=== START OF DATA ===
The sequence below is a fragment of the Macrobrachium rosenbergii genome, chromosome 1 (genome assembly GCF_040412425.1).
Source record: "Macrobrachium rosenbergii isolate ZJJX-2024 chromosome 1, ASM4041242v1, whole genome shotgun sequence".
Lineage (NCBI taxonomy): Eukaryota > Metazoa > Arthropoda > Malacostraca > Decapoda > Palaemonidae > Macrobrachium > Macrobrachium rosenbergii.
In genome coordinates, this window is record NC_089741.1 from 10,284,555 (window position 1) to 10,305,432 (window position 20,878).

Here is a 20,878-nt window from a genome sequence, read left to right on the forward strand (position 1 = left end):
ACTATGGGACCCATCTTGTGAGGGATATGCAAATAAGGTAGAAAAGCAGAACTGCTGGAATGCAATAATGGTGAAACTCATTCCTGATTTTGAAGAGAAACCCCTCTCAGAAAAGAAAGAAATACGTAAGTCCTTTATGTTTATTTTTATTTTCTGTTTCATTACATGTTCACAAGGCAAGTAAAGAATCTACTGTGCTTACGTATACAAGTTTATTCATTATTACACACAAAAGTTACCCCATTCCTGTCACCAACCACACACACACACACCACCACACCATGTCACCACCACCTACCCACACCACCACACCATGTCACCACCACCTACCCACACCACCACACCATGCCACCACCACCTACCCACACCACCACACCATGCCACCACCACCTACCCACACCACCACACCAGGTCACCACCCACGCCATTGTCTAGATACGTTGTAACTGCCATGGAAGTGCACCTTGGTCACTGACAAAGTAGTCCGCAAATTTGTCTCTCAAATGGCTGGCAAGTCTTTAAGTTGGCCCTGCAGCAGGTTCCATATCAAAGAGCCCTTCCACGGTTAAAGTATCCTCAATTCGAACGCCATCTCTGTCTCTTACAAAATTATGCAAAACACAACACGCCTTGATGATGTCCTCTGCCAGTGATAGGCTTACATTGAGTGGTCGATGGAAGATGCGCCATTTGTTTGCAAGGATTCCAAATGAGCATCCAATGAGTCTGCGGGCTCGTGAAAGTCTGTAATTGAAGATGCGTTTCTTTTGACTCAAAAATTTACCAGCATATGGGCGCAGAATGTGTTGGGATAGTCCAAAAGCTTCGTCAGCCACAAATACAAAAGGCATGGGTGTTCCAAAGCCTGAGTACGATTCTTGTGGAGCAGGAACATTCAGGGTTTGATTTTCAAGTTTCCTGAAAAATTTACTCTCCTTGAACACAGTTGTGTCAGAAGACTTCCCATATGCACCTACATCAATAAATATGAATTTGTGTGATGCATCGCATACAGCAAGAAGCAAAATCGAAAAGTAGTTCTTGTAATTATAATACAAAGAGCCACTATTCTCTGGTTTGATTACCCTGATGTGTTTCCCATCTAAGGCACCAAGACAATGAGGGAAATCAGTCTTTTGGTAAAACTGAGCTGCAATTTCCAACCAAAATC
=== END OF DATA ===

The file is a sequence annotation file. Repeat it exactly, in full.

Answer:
The sequence below is a fragment of the Macrobrachium rosenbergii genome, chromosome 1 (genome assembly GCF_040412425.1).
Source record: "Macrobrachium rosenbergii isolate ZJJX-2024 chromosome 1, ASM4041242v1, whole genome shotgun sequence".
Lineage (NCBI taxonomy): Eukaryota > Metazoa > Arthropoda > Malacostraca > Decapoda > Palaemonidae > Macrobrachium > Macrobrachium rosenbergii.
In genome coordinates, this window is record NC_089741.1 from 10,284,555 (window position 1) to 10,305,432 (window position 20,878).

Here is a 20,878-nt window from a genome sequence, read left to right on the forward strand (position 1 = left end):
ACTATGGGACCCATCTTGTGAGGGATATGCAAATAAGGTAGAAAAGCAGAACTGCTGGAATGCAATAATGGTGAAACTCATTCCTGATTTTGAAGAGAAACCCCTCTCAGAAAAGAAAGAAATACGTAAGTCCTTTATGTTTATTTTTATTTTCTGTTTCATTACATGTTCACAAGGCAAGTAAAGAATCTACTGTGCTTACGTATACAAGTTTATTCATTATTACACACAAAAGTTACCCCATTCCTGTCACCAACCACACACACACACACCACCACACCATGTCACCACCACCTACCCACACCACCACACCATGTCACCACCACCTACCCACACCACCACACCATGCCACCACCACCTACCCACACCACCACACCATGCCACCACCACCTACCCACACCACCACACCAGGTCACCACCCACGCCATTGTCTAGATACGTTGTAACTGCCATGGAAGTGCACCTTGGTCACTGACAAAGTAGTCCGCAAATTTGTCTCTCAAATGGCTGGCAAGTCTTTAAGTTGGCCCTGCAGCAGGTTCCATATCAAAGAGCCCTTCCACGGTTAAAGTATCCTCAATTCGAACGCCATCTCTGTCTCTTACAAAATTATGCAAAACACAACACGCCTTGATGATGTCCTCTGCCAGTGATAGGCTTACATTGAGTGGTCGATGGAAGATGCGCCATTTGTTTGCAAGGATTCCAAATGAGCATCCAATGAGTCTGCGGGCTCGTGAAAGTCTGTAATTGAAGATGCGTTTCTTTTGACTCAAAAATTTACCAGCATATGGGCGCAGAATGTGTTGGGATAGTCCAAAAGCTTCGTCAGCCACAAATACAAAAGGCATGGGTGTTCCAAAGCCTGAGTACGATTCTTGTGGAGCAGGAACATTCAGGGTTTGATTTTCAAGTTTCCTGAAAAATTTACTCTCCTTGAACACAGTTGTGTCAGAAGACTTCCCATATGCACCTACATCAATAAATATGAATTTGTGTGATGCATCGCATACAGCAAGAAGCAAAATCGAAAAGTAGTTCTTGTAATTATAATACAAAGAGCCACTATTCTCTGGTTTGATTACCCTGATGTGTTTCCCATCTAAGGCACCAAGACAATGAGGGAAATCAGTCTTTTGGTAAAACTGAGCTGCAATTTCCAACCAAAATC